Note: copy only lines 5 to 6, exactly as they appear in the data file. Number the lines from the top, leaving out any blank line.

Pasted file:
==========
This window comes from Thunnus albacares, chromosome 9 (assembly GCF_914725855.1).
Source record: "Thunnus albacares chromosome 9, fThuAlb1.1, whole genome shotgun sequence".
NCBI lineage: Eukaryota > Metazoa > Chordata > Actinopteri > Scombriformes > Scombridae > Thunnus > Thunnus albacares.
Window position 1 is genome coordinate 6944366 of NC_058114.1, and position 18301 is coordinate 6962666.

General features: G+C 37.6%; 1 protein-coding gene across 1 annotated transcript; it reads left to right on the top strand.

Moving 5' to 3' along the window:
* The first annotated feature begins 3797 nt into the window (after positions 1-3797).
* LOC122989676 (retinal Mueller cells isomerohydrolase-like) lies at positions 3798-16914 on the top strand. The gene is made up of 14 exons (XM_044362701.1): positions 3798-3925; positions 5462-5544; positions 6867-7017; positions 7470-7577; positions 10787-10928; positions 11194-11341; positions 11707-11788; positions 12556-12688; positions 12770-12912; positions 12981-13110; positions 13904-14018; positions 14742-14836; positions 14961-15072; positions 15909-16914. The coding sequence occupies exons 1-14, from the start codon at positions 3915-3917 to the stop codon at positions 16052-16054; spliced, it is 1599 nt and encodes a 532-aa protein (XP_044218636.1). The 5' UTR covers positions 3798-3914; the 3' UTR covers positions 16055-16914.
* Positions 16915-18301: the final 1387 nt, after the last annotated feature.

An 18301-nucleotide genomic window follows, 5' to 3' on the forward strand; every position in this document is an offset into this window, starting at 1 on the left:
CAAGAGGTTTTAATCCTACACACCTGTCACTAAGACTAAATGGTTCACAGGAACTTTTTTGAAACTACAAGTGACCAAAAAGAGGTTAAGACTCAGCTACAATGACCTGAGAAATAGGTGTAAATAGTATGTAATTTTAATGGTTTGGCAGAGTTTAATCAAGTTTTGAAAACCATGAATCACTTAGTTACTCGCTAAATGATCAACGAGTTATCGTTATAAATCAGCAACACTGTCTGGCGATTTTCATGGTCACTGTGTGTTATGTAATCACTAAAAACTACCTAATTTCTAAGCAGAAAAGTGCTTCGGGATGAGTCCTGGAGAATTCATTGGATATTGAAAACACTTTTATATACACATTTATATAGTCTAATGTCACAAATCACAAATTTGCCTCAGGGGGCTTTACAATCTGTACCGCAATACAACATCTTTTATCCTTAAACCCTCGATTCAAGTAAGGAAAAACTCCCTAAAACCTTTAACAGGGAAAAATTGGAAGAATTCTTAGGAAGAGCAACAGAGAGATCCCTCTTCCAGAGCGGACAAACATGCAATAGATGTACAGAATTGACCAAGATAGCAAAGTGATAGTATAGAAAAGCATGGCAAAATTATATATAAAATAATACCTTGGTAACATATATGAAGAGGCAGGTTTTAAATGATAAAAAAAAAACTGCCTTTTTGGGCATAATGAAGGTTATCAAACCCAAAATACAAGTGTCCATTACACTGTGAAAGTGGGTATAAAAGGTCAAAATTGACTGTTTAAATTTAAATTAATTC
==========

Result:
General features: G+C 37.6%; 1 protein-coding gene across 1 annotated transcript; it reads left to right on the top strand.

Moving 5' to 3' along the window: